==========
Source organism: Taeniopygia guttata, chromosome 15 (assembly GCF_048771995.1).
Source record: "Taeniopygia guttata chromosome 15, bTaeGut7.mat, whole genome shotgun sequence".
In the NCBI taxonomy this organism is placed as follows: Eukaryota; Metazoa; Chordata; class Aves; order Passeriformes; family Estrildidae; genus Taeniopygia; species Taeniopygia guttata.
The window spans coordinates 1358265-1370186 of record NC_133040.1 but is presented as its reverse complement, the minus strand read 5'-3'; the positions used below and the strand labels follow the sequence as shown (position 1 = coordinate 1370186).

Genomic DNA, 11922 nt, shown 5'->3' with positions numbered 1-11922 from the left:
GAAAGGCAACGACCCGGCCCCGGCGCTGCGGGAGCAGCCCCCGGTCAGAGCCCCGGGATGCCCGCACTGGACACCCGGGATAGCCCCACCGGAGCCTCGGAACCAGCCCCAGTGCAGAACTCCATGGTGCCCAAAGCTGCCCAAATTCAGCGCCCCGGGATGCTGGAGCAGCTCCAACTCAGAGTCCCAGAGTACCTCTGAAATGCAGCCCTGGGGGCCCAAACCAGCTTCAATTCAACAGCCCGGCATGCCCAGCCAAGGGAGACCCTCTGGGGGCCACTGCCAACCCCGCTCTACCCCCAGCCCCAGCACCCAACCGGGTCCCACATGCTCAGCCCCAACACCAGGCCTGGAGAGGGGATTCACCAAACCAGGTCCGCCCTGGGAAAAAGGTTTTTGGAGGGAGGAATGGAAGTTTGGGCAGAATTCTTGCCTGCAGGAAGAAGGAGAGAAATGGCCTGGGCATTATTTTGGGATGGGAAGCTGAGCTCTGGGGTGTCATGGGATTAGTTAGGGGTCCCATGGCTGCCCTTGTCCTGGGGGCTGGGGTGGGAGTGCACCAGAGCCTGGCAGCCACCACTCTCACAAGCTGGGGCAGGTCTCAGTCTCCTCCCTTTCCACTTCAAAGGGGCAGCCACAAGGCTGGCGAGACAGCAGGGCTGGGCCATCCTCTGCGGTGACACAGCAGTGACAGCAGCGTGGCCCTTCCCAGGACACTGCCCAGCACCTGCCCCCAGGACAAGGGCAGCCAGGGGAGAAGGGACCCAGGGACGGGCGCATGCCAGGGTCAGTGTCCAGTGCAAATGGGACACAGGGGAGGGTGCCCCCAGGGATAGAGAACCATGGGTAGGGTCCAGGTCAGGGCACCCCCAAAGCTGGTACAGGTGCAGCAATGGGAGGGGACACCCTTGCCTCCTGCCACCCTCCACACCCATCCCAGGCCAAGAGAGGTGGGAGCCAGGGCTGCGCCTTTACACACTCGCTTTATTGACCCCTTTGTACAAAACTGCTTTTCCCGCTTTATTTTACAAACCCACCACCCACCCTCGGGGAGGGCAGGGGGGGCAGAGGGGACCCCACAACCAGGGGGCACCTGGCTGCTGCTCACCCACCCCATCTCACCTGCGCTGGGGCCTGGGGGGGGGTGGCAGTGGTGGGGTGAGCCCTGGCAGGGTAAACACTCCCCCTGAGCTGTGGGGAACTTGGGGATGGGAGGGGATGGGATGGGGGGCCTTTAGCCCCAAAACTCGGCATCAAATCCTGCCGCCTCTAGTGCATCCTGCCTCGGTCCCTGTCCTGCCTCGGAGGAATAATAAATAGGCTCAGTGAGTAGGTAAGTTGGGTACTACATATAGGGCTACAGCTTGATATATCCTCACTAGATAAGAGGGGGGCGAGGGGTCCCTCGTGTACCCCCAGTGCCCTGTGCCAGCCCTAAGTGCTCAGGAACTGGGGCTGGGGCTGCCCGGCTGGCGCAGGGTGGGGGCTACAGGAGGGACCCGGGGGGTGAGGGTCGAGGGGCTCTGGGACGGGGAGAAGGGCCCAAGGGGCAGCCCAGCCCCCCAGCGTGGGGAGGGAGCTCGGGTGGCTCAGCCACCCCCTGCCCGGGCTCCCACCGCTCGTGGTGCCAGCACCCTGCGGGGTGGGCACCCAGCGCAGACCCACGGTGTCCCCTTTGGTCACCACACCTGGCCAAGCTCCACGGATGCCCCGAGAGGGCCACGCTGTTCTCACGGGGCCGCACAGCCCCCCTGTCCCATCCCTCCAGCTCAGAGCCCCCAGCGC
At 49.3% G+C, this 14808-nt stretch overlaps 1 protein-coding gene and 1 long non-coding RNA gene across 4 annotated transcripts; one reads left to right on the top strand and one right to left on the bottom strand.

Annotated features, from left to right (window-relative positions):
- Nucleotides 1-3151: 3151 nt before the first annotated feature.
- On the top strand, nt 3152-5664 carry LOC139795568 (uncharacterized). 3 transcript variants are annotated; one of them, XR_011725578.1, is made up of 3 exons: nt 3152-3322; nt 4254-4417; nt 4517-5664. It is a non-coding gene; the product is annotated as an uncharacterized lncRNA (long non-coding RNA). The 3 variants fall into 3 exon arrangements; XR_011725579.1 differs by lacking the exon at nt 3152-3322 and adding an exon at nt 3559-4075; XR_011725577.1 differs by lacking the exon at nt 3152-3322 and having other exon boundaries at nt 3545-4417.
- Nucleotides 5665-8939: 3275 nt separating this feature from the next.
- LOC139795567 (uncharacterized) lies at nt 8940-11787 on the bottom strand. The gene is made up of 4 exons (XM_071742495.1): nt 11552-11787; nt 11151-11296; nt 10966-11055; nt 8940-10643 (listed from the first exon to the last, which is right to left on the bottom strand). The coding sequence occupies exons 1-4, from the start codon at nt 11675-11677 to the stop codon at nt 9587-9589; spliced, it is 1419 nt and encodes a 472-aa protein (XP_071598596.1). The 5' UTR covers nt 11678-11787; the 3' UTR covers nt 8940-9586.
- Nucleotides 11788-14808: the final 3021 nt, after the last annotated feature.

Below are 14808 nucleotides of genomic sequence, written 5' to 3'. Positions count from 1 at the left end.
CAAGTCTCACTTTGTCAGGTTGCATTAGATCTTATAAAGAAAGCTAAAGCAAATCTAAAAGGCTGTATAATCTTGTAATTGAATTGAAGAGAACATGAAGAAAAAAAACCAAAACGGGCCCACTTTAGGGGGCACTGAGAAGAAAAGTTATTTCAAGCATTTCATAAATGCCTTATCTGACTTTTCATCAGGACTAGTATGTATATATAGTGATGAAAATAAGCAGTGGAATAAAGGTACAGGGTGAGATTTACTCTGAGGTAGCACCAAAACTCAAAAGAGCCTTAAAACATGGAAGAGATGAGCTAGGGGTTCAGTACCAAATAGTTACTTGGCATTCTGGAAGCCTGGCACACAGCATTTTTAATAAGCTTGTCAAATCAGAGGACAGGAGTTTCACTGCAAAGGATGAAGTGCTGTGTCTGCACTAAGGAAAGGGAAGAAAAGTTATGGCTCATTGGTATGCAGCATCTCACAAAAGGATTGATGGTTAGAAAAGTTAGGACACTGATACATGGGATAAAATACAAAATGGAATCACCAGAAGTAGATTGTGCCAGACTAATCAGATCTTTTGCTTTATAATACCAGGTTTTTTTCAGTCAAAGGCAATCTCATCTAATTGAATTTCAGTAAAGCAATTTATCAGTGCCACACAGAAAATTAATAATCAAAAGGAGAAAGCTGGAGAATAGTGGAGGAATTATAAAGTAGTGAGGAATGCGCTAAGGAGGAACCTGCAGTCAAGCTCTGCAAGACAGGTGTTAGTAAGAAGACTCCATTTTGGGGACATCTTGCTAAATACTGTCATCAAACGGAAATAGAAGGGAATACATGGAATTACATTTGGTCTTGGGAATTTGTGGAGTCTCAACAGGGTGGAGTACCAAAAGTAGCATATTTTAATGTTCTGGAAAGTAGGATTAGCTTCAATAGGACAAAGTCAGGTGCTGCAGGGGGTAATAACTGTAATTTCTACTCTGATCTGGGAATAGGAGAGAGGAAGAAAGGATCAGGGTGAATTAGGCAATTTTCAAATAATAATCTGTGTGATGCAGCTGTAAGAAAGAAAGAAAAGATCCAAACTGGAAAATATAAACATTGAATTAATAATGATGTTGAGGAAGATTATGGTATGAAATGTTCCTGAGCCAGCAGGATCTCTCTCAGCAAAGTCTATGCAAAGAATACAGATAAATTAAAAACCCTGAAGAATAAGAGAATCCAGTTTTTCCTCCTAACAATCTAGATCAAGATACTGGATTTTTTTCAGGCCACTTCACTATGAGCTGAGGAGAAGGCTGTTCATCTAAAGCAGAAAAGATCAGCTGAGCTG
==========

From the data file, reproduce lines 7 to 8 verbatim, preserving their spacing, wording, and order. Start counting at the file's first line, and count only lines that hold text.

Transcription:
At 49.3% G+C, this 14808-nt stretch overlaps 1 protein-coding gene and 1 long non-coding RNA gene across 4 annotated transcripts; one reads left to right on the top strand and one right to left on the bottom strand.

Annotated features, from left to right (window-relative positions):